Feature Lab Friday #3 – Securing Telnet Access

Feature Lab Friday #3 – Securing Telnet Access

This coincides with the previous JNCIA Question of the Week regarding how to secure access via telnet. Our objective here is to limit telnet access to a router to only a specific subnet. We want to allow telnet access only from the router’s loopback address. To test this, we will make use of advanced pinging techniques available in the Junos software.

First, we will assume that you have two routers configured in the following way:

  • R1 – em0.0 172.16.0.1/30
  • R1 – em1.0 192.168.1.1/24
  • R1 – lo0.0 10.1.1.1
  • R2 – em0.0 172.16.0.2/30
  • R2 – em1.0 192.168.2.1/24
  • R2 – lo0.0 10.2.2.2

We will assume that you have the em0.0 interfaces directly connected to each other. We will also assume that we have routes to all subnets, whether they are statically or dynamically configured.

First, log into R2 and issue the following command:
telnet source 192.168.2.1 10.1.1.1
It should succeed. Now issue this command:
telnet source 10.2.2.2 10.1.1.1
This should also succeed. Right now, we can telnet to this device from anywhere in the world. We’re going to apply a firewall filter that allows us to restrict telnet access to R1 to only the 10.2.2.2 address. Obviously this isn’t very practical in the real world since you would only be able to access R1 by first being in R2, but this will give you an idea as to how to configure for a more practical situation.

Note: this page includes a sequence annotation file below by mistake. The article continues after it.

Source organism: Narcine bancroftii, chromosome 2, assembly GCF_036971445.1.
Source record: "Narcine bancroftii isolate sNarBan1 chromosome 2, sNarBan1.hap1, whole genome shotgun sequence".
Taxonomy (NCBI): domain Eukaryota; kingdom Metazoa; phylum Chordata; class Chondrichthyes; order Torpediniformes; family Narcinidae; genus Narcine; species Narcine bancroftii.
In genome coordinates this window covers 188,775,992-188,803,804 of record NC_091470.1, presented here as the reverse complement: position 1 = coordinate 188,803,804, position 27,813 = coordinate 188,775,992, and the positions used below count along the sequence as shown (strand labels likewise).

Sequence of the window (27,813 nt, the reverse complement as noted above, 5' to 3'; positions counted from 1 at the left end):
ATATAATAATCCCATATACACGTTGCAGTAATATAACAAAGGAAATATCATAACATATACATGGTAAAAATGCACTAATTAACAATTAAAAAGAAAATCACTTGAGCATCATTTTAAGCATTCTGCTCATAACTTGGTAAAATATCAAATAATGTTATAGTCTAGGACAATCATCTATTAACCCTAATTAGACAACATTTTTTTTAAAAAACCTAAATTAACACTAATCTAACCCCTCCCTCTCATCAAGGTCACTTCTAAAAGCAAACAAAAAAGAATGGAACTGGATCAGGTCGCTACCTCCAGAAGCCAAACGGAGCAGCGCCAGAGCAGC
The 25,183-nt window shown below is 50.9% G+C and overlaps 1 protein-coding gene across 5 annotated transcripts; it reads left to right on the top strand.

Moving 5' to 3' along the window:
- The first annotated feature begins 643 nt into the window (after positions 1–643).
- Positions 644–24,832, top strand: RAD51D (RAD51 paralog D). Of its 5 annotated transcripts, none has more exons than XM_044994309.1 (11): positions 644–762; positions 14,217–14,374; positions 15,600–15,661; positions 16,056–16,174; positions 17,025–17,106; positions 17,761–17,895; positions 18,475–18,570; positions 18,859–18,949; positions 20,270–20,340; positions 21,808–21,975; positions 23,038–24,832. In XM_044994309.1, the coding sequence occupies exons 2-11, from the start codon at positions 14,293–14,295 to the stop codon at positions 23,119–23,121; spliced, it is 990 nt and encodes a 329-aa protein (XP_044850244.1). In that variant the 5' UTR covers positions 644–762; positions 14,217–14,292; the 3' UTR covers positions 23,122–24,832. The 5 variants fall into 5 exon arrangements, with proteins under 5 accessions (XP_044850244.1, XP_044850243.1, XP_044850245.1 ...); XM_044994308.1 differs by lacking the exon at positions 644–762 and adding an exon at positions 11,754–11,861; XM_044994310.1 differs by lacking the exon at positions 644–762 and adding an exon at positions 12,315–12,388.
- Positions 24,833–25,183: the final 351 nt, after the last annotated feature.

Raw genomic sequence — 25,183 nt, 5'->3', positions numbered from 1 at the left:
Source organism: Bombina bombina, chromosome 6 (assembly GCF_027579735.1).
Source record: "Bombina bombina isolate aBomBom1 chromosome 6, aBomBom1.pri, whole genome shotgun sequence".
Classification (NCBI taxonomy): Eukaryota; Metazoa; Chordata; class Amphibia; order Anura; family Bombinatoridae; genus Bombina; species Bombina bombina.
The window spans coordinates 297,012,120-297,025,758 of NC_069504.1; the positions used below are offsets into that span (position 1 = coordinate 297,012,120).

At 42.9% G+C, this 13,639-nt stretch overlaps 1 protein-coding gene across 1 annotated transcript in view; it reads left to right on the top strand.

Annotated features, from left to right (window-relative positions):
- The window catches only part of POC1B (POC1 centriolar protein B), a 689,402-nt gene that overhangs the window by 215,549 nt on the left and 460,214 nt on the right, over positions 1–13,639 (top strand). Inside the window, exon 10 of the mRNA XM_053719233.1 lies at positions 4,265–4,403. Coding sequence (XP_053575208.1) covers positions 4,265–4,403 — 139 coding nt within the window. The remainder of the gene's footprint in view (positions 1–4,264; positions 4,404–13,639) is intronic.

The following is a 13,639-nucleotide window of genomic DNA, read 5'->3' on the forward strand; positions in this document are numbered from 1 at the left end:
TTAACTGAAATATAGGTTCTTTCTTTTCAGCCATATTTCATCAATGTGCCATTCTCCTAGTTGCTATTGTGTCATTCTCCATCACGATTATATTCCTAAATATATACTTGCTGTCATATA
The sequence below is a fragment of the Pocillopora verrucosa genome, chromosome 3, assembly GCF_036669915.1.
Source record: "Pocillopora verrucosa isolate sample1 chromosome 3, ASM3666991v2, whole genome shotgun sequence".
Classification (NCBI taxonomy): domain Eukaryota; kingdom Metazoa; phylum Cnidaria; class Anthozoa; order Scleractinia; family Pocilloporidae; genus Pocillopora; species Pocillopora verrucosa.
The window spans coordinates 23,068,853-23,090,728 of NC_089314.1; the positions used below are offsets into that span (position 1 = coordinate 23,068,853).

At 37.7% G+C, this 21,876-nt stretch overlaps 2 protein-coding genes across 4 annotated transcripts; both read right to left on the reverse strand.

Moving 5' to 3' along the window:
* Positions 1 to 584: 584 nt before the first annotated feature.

The following commands will restrict telnet access to R1. Only the 10.2.2.2 IP address will be able to access the router remotely.

[edit]
root# edit firewall filter restrict-telnet term accept-telnet

[edit firewall filter restrict-telnet term accept-telnet]
root# set from source-prefix-list trusted-subnets

[edit firewall filter restrict-telnet term accept-telnet]
root# set from protocol tcp

[edit firewall filter restrict-telnet term accept-telnet]
root# set from destination-port telnet

[edit firewall filter restrict-telnet term accept-telnet]
root# set then accept

[edit firewall filter restrict-telnet term accept-telnet]
root# up

[edit firewall filter restrict-telnet]
root# edit term reject-telnet

[edit firewall filter restrict-telnet term reject-telnet]
root# set from protocol tcp

[edit firewall filter restrict-telnet term reject-telnet]
root# set from destination-port telnet

[edit firewall filter restrict-telnet term reject-telnet]
root# set then discard

[edit firewall filter restrict-telnet term reject-telnet]
root# up

[edit firewall filter restrict-telnet]
root# set term accept-other-traffic then accept

[edit firewall filter restrict-telnet]
root# top

[edit]
root# set policy-options prefix-list trusted-subnets 10.2.2.2

Now, if we try to telnet from our 192.168.2.0/24 subnet, telnet will simply hang.

root> telnet source 192.168.2.1 10.1.1.1
Trying 10.1.1.1…
^C
root>

But if we telnet from the 10.2.2.2 address, we will get our login prompt:

root> telnet source 10.2.2.2 10.1.1.1
Trying 10.1.1.1…
Connected to 10.1.1.1.
Escape character is ‘^]’.

(ttyp0)

login:

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  1. January 16th, 2012

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